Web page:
The only competent record evidence indicates that the November 1993 “demotion” was permanent. According to Frank Amoroso, Cumberland County Jail Administrator, the 1993 realignment of the three captains was part of an overarching plan. The Administrative Aide/Programs position was to be eliminated-and with it one captaincy-and replaced with a Programs Manager position. Moreover, Amoroso explained the plan to the three captains, including LaRou, at a staff meeting, and requested their input. Thus, LaRou proffers no competent evidence to remove the 1995 job posting claim from “the realm of speculative, general allegations.” See Kauffman v. Puerto Rico Telephone Co., 841 F.2d 1169, 1173 n. 5 (1st Cir.1988).
LaRou asserts that he called the personnel director after seeing the Programs Manager position posting, and was told that, as far as Cumberland County was concerned, he was still the Administrative Aide/Programs. This statement cannot help LaRou, however, since he concededly knew that the newly posted Programs Manager position encompassed his former position of Administrative Aide/Programs, yet he elected not to apply for the newly posted position. In these circumstances, reliance on the personnel director's statement, indicating merely that no official change of status had been noted in LaRou's personnel file, is patently insufficient to generate a trialworthy issue.
Absent some competent evidentiary basis for the stated belief that the 1993 transfer was merely temporary, at the very least LaRou plainly bore the responsibility to apply for the posted position which he knew encompassed his former position. Failing which, we are at a loss to understand how the 1995 posting alone could be found to have been “retaliatory.” Even assuming the newly posted position were LaRou's by right, he does not explain how Ridlon could be found to have acted out of a retaliatory motive simply in posting the position in 1995, absent any evidence that Ridlon knew LaRou claimed his former position or was interested in the newly posted position. Without such evidence, it was incumbent upon LaRou to alert the appropriate decisionmakers to his interest in, or claim to, the posted position.8 Thus, LaRou failed to generate a trialworthy claim that Ridlon harbored an actionable retaliatory motive in posting the programs manager position in 1995.
Finally, given the unchallenged evidence that LaRou elected not to apply for the newly posted position in 1995, he cannot point to a plausible dispute that Ridlon engaged in an “adverse employment action” simply by posting the programs manager position. See Boarman v. Sullivan, 769 F.Supp. 904, 910-11 (D.Md.1991); cf. also Sinai v. New England Tel. and Tel. Co., 3 F.3d 471, 474 (1st Cir.1993), cert. denied, 513 U.S. 1025, 115 S.Ct. 597, 130 L.Ed.2d 509 (1994) (Title VII); Sherpell v. Humnoke Sch. Dist. No. 5 of Lonoke Cty., 750 F.Supp. 971, 980 (E.D.Ark.1990), aff'd, 985 F.2d 566 (8th Cir.1991) (finding that “there could be no ‘adverse employment action’ by defendant until plaintiff applied for a job”) (Title VII discrimination and retaliation claims). We accordingly hold that the mere posting of a position does not constitute an “adverse employment action” even though the position posted is known to encompass a prior position from which the plaintiff was demoted or transferred, provided the plaintiff received proper notice of the posted position and elected not to apply.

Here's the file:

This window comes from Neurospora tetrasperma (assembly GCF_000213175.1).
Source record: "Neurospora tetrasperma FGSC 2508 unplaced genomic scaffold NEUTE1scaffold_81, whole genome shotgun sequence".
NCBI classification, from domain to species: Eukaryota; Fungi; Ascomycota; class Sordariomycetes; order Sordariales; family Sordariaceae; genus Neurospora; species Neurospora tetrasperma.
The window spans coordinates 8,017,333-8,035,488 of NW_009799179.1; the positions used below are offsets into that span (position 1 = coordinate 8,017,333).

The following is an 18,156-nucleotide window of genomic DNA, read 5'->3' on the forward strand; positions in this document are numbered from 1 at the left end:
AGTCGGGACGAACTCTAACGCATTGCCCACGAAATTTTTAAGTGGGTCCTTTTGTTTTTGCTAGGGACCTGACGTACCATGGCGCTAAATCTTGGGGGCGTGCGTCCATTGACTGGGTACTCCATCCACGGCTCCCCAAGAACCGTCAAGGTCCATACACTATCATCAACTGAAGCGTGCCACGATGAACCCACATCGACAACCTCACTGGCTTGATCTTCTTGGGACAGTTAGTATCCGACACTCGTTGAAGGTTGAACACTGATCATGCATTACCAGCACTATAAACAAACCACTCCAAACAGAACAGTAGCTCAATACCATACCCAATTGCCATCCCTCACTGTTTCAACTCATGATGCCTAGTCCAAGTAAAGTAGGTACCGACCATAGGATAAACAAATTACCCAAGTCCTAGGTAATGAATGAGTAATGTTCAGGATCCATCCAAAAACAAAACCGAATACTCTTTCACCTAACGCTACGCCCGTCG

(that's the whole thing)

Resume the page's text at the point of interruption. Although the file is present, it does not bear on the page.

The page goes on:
The district court judgment is affirmed, without costs to either party.
1. The material facts in genuine dispute are related in the light most favorable to LaRou. Velez-Gomez v. SMA Life Assur. Co., 8 F.3d 873, 875 (1st Cir.1993).
2. In 1990, Muse had gone to Ridlon and informed him that he planned to run against Ridlon in 1994.
3. We do not reach this ground.
4. At his deposition, LaRou was asked whether he and Muse had ever discussed Muse's political campaign prior to LaRou's “demotion” in November, 1993. After stating that it was “most likely” that such a conversation occurred, LaRou explained:I was moved out in November of '93 and that was very early-very early. And if there was ever any mention of it, it certainly wasn't a strategic mentioning because there was no strategy at that time. That's very early. So there may have been a sideline comment, there may have been a joke made. I really couldn't say. Nothing jumps up at me of a conversation or anything, but I wouldn't doubt that it happened. It could have happened.LaRou Dep. at 88.
5. In his affidavit, LaRou indicates that he undertook to scrutinize Muse's job performance for Ridlon, but later developed a close working relationship with Muse.
6. Although Connell involved ADEA claims rather than § 1983, its analysis is persuasive. The fundamental meaning of “adverse employment action” should remain constant regardless of the particular enabling statute, given their similar anti-discriminatory purpose. Indeed, in Blackie v. State of Maine, 75 F.3d 716, 725 (1st Cir.1996), a case involving the Fair Labor Standards Act, this court observed generally that “[i]n a retaliation case, as in virtually any other discrimination case premised on disparate treatment, it is essential for the plaintiff to show that the employer took a materially adverse employment action against him.”
7. In Blackie, we stated:Typically, the employer must (1) take something of consequence from the employee, say, by discharging or demoting her, reducing her salary, or divesting her of significant responsibilities; or (2) withhold from the employee an accoutrement of the employment relationship, say, by failing to follow a customary practice of considering her for promotion after a particular period of service.Id. (citations omitted).
8. Although LaRou claims to have sent a letter to the personnel director explaining why he was not applying for the newly posted position, it is not included in the record on appeal. See Real v. Hogan 828 F.2d 58, 60 (1st Cir.1987)(“If [the record] proves inconclusive, it is the appellant who must bear the brunt of an insufficient record on appeal.”). See also Moore v. Murphy, 47 F.3d 8, 10-11 (1st Cir.1995); United States v. Mottolo, 26 F.3d 261, 264 n. 3 (1st. Cir.1994).
CYR, Circuit Judge.